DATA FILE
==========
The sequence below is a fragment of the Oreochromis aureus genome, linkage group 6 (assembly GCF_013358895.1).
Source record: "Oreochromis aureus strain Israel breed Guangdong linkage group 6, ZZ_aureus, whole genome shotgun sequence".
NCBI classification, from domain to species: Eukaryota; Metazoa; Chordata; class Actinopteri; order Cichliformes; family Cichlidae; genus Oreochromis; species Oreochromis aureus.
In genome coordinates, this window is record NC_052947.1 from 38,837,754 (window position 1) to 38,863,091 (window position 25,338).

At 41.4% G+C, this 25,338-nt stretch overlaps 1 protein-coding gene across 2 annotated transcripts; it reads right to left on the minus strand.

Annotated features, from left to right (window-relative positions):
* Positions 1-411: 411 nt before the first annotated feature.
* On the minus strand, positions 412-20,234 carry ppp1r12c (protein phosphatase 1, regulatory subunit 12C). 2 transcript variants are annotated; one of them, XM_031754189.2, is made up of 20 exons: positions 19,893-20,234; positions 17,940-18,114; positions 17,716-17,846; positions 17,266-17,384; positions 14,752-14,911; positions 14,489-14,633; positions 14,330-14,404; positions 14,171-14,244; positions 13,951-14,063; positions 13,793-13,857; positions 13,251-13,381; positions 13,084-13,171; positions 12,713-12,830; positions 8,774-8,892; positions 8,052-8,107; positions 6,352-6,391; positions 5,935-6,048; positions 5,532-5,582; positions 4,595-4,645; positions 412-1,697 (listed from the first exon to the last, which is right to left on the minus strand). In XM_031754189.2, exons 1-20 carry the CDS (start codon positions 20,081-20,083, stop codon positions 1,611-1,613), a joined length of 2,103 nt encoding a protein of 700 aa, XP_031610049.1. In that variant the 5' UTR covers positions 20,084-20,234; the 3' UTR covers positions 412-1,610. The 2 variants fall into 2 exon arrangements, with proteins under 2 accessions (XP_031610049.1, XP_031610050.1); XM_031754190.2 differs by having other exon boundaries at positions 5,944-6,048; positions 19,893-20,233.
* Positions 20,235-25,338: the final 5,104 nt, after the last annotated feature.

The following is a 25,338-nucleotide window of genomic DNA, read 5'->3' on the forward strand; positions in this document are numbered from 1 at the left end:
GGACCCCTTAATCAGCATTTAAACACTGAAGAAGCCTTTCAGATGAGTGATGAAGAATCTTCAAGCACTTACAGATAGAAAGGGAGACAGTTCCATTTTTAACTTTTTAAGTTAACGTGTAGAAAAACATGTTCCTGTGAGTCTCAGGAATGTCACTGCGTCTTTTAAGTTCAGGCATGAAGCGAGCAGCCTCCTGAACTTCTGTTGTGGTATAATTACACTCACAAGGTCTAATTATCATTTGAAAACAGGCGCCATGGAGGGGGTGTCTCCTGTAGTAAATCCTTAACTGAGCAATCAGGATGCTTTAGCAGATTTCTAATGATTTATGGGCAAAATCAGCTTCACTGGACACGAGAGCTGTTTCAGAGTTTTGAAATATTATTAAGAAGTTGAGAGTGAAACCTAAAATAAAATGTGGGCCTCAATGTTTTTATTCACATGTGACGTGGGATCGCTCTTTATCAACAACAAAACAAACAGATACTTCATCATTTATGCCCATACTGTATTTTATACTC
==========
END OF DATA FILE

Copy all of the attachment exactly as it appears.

The sequence below is a fragment of the Oreochromis aureus genome, linkage group 6 (assembly GCF_013358895.1).
Source record: "Oreochromis aureus strain Israel breed Guangdong linkage group 6, ZZ_aureus, whole genome shotgun sequence".
NCBI classification, from domain to species: Eukaryota; Metazoa; Chordata; class Actinopteri; order Cichliformes; family Cichlidae; genus Oreochromis; species Oreochromis aureus.
In genome coordinates, this window is record NC_052947.1 from 38,837,754 (window position 1) to 38,863,091 (window position 25,338).

At 41.4% G+C, this 25,338-nt stretch overlaps 1 protein-coding gene across 2 annotated transcripts; it reads right to left on the minus strand.

Annotated features, from left to right (window-relative positions):
* Positions 1-411: 411 nt before the first annotated feature.
* On the minus strand, positions 412-20,234 carry ppp1r12c (protein phosphatase 1, regulatory subunit 12C). 2 transcript variants are annotated; one of them, XM_031754189.2, is made up of 20 exons: positions 19,893-20,234; positions 17,940-18,114; positions 17,716-17,846; positions 17,266-17,384; positions 14,752-14,911; positions 14,489-14,633; positions 14,330-14,404; positions 14,171-14,244; positions 13,951-14,063; positions 13,793-13,857; positions 13,251-13,381; positions 13,084-13,171; positions 12,713-12,830; positions 8,774-8,892; positions 8,052-8,107; positions 6,352-6,391; positions 5,935-6,048; positions 5,532-5,582; positions 4,595-4,645; positions 412-1,697 (listed from the first exon to the last, which is right to left on the minus strand). In XM_031754189.2, exons 1-20 carry the CDS (start codon positions 20,081-20,083, stop codon positions 1,611-1,613), a joined length of 2,103 nt encoding a protein of 700 aa, XP_031610049.1. In that variant the 5' UTR covers positions 20,084-20,234; the 3' UTR covers positions 412-1,610. The 2 variants fall into 2 exon arrangements, with proteins under 2 accessions (XP_031610049.1, XP_031610050.1); XM_031754190.2 differs by having other exon boundaries at positions 5,944-6,048; positions 19,893-20,233.
* Positions 20,235-25,338: the final 5,104 nt, after the last annotated feature.

The following is a 25,338-nucleotide window of genomic DNA, read 5'->3' on the forward strand; positions in this document are numbered from 1 at the left end:
GGACCCCTTAATCAGCATTTAAACACTGAAGAAGCCTTTCAGATGAGTGATGAAGAATCTTCAAGCACTTACAGATAGAAAGGGAGACAGTTCCATTTTTAACTTTTTAAGTTAACGTGTAGAAAAACATGTTCCTGTGAGTCTCAGGAATGTCACTGCGTCTTTTAAGTTCAGGCATGAAGCGAGCAGCCTCCTGAACTTCTGTTGTGGTATAATTACACTCACAAGGTCTAATTATCATTTGAAAACAGGCGCCATGGAGGGGGTGTCTCCTGTAGTAAATCCTTAACTGAGCAATCAGGATGCTTTAGCAGATTTCTAATGATTTATGGGCAAAATCAGCTTCACTGGACACGAGAGCTGTTTCAGAGTTTTGAAATATTATTAAGAAGTTGAGAGTGAAACCTAAAATAAAATGTGGGCCTCAATGTTTTTATTCACATGTGACGTGGGATCGCTCTTTATCAACAACAAAACAAACAGATACTTCATCATTTATGCCCATACTGTATTTTATACTC